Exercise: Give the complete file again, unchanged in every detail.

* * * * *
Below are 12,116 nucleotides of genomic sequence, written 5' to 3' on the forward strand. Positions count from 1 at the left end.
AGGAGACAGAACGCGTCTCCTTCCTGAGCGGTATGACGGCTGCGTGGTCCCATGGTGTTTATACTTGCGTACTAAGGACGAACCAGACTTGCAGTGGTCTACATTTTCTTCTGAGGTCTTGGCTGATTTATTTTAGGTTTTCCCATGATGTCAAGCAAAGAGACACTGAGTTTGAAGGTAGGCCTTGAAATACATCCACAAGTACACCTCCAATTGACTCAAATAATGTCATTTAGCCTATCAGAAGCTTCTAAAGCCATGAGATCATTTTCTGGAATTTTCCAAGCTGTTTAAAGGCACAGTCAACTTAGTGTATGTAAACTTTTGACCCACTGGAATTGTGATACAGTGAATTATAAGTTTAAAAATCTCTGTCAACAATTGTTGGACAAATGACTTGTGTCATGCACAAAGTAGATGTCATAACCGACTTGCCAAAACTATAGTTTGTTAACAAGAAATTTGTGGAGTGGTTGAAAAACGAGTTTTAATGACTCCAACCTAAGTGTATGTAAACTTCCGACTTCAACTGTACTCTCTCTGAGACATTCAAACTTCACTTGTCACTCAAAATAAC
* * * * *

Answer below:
Below are 12,116 nucleotides of genomic sequence, written 5' to 3' on the forward strand. Positions count from 1 at the left end.
AGGAGACAGAACGCGTCTCCTTCCTGAGCGGTATGACGGCTGCGTGGTCCCATGGTGTTTATACTTGCGTACTAAGGACGAACCAGACTTGCAGTGGTCTACATTTTCTTCTGAGGTCTTGGCTGATTTATTTTAGGTTTTCCCATGATGTCAAGCAAAGAGACACTGAGTTTGAAGGTAGGCCTTGAAATACATCCACAAGTACACCTCCAATTGACTCAAATAATGTCATTTAGCCTATCAGAAGCTTCTAAAGCCATGAGATCATTTTCTGGAATTTTCCAAGCTGTTTAAAGGCACAGTCAACTTAGTGTATGTAAACTTTTGACCCACTGGAATTGTGATACAGTGAATTATAAGTTTAAAAATCTCTGTCAACAATTGTTGGACAAATGACTTGTGTCATGCACAAAGTAGATGTCATAACCGACTTGCCAAAACTATAGTTTGTTAACAAGAAATTTGTGGAGTGGTTGAAAAACGAGTTTTAATGACTCCAACCTAAGTGTATGTAAACTTCCGACTTCAACTGTACTCTCTCTGAGACATTCAAACTTCACTTGTCACTCAAAATAAC